Judith Lavoie

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Judith Lavoie is an award-winning journalist based in Victoria, British Columbia. Lavoie covered environment and First Nations stories for the Victoria Times Colonist for more than 20 years and is now working as a freelancer. She previously worked on newspapers in New Brunswick, Cyprus, England and the Middle East. Lavoie has won four Webster awards and has been nominated for a National Newspaper Award and a Michener Award.

Alaskans Push U.S. Government to Investigate B.C.’s Border Mines

Red Chris Mine by Garth Lenz|DeSmog Canada

Fish and wildlife in Alaska’s major watersheds are threatened by six British Columbia mines close to the Alaska border, according to a new petition that asks U.S. Secretary of Commerce Wilbur Ross to investigate the threat of acid-mine drainage, heavy metals pollution and the possibility of catastrophic dam failure originating in the Canadian province.

The formal petition, organized by a coalition of Alaskan tribal governments and conservation groups, calls for the International Joint Commission to investigate threats from B.C. mines that will continue to hang over the watersheds for centuries after their closure.

It’s a very urgent issue and it’s important to a lot of people and their families,” Kenta Tsuda of Earthjustice, a signatory of the petition, told DeSmog Canada. “Their communities are at risk.”

This Small U.S. County Just Became a Major Roadblock for Unrefined Fossil Fuel Exports in North America

Cherry Point

Unrefined fossil fuels won’t be shipped out of a small Washington State export facility at Cherry Point any time soon, due to a temporary moratorium imposed by the Whatcom County Council.

The moratorium positions Cherry Point as a major roadblock for both U.S. and Canadian companies scrounging for export facilities to ship unprocessed oil, gas and coal to overseas markets.

We are determined to use whatever legal tools we have to address climate change and to protect good refining jobs,” Barry Buchanan, council chair in Whatcom County, told DeSmog Canada.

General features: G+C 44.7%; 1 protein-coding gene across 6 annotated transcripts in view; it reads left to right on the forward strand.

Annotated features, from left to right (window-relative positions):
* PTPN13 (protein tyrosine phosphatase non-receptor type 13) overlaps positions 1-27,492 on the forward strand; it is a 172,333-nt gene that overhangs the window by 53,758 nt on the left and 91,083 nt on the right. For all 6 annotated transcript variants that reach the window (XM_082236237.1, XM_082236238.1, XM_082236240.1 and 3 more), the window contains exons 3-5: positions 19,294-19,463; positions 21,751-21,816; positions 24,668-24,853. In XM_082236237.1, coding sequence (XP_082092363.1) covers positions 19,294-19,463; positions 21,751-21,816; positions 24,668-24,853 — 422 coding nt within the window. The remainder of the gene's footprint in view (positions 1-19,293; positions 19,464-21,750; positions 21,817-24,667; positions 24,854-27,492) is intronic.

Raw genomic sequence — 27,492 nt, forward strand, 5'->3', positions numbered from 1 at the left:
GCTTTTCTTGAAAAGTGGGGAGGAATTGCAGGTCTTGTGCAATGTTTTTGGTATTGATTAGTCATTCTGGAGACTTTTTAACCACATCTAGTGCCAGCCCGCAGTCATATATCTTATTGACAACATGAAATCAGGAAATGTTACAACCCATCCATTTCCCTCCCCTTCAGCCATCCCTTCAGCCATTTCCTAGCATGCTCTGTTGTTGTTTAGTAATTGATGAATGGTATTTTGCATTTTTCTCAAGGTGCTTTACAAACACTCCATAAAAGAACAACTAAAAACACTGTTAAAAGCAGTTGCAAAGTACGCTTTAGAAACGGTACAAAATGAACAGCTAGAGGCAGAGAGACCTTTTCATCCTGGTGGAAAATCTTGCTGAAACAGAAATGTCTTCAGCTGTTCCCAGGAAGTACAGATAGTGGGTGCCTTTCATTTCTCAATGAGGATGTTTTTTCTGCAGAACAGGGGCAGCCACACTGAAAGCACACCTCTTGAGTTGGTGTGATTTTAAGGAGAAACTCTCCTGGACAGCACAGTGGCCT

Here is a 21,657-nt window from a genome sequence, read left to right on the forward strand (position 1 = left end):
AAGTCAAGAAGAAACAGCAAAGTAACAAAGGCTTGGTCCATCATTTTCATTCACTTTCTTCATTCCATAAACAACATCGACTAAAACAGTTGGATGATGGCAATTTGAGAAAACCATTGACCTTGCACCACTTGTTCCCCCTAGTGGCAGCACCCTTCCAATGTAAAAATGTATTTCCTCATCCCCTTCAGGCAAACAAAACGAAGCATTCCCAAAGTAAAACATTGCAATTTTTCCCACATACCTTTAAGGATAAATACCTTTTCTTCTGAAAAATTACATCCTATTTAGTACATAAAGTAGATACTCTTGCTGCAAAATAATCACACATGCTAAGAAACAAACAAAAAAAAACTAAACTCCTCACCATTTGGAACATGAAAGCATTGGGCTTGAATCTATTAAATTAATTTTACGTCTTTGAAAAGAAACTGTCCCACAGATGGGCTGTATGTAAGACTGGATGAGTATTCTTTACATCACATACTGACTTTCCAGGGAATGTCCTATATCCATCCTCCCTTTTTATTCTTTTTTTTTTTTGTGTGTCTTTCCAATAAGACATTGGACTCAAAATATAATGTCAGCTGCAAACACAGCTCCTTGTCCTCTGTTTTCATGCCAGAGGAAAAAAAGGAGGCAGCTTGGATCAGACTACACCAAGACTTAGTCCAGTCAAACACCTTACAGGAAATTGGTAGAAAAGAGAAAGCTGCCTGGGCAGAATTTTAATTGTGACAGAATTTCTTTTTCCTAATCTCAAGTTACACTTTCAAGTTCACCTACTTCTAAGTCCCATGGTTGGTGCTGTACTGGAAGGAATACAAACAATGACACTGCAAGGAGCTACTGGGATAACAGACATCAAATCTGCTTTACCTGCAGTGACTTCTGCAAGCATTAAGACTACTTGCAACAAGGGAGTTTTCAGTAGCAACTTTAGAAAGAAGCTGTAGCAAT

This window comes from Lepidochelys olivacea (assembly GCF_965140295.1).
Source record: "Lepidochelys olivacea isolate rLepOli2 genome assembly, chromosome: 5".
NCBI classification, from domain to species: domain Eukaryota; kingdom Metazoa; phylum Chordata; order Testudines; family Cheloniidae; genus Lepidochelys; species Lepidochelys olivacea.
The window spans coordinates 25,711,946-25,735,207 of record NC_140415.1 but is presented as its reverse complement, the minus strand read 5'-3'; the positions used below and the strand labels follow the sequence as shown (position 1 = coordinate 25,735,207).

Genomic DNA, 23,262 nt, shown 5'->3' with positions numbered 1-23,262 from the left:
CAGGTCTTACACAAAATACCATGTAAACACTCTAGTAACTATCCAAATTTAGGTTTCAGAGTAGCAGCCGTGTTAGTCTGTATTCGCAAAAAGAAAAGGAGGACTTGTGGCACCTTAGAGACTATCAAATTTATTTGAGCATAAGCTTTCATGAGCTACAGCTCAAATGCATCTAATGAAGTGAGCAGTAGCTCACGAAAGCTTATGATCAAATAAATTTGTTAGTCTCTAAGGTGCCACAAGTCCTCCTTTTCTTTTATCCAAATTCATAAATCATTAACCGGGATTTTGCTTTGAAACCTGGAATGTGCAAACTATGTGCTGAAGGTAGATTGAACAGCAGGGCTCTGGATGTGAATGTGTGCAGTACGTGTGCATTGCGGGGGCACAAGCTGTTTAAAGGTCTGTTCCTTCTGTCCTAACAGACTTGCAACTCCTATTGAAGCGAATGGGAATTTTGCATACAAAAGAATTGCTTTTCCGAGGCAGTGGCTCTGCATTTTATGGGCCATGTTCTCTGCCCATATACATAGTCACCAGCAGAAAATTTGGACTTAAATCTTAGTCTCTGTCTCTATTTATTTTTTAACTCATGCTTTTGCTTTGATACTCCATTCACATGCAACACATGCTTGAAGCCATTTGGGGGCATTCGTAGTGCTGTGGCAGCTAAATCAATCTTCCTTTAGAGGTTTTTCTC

Amid dwindling community-level support for fossil fuel infrastructure and after the U.S. lifted a 40-year old oil export ban, Cherry Point has been flooded with export permit applications for LNG, propane, coal and bitumen.

Comparing Mine Management in B.C. and Alaska is Embarrassing (and Explains Why Alaskans Are So Mad)

Tulsequah Chief Mine. CSMPhoto

Alaskans tired of living under the threat of B.C.’s poorly regulated mines are taking the matter to the state’s House Fisheries Committee in an effort to escalate an international response to ongoing issues such as the slow leakage of acidic waste from the deserted Tulsequah Chief Mine in northwest B.C. into the watershed of one of the richest salmon runs in the B.C./Alaska transboundary region.

On Thursday the committee will assess a resolution sponsored by several House Representatives “urging the United States government to continue to work with the government of Canada to investigate the long-term, region-wide downstream effects of proposed and existing industrial development and to develop measures to ensure that state resources are not harmed by upstream development in B.C.”

Although Tulsequah is a catalyst, concerns go deeper as B.C. is handing out permits for a clutch of proposed new mines close to the Alaskan border, including the KSM mine, the largest open-pit gold and copper mine in North America.

Secrecy Around Composition of Oilsands Dilbit Makes Effective Spill Response, Research Impossible: New Study

Knowledge gaps about the behaviour of diluted bitumen when it is spilled into saltwater and lack of information about how to deal with multiple problems that can result from extracting and transporting bitumen from the Alberta oilsands, make it impossible for government or industry to come up with effective policies to deal with a disaster, says a newly published research paper, Oilsands and the Marine Environment.

Review of 9,000 Studies Finds We Know Squat About Bitumen Spills in Ocean Environments

Nobody knows how a spill of diluted bitumen would affect marine life or whether a bitumen spill in salt water could be adequately cleaned up, because basic research is lacking, says a new study.

The peer-reviewed paper, which will be published later this month in the journal Frontiers in Ecology and the Environment, looked at more than 9,000 studies of the effect of oilsands products on the marine environment.

Southern Resident Killer Whales Unlikely to Survive Increase in Oil Tanker Traffic, Say Experts

Under the waves of Haro Strait, hydrophones record the noise made by passing vessels and, if you happen to be a whale, the din is already disorienting and disturbing, making it difficult to echo-locate food or communicate with other members of the pod.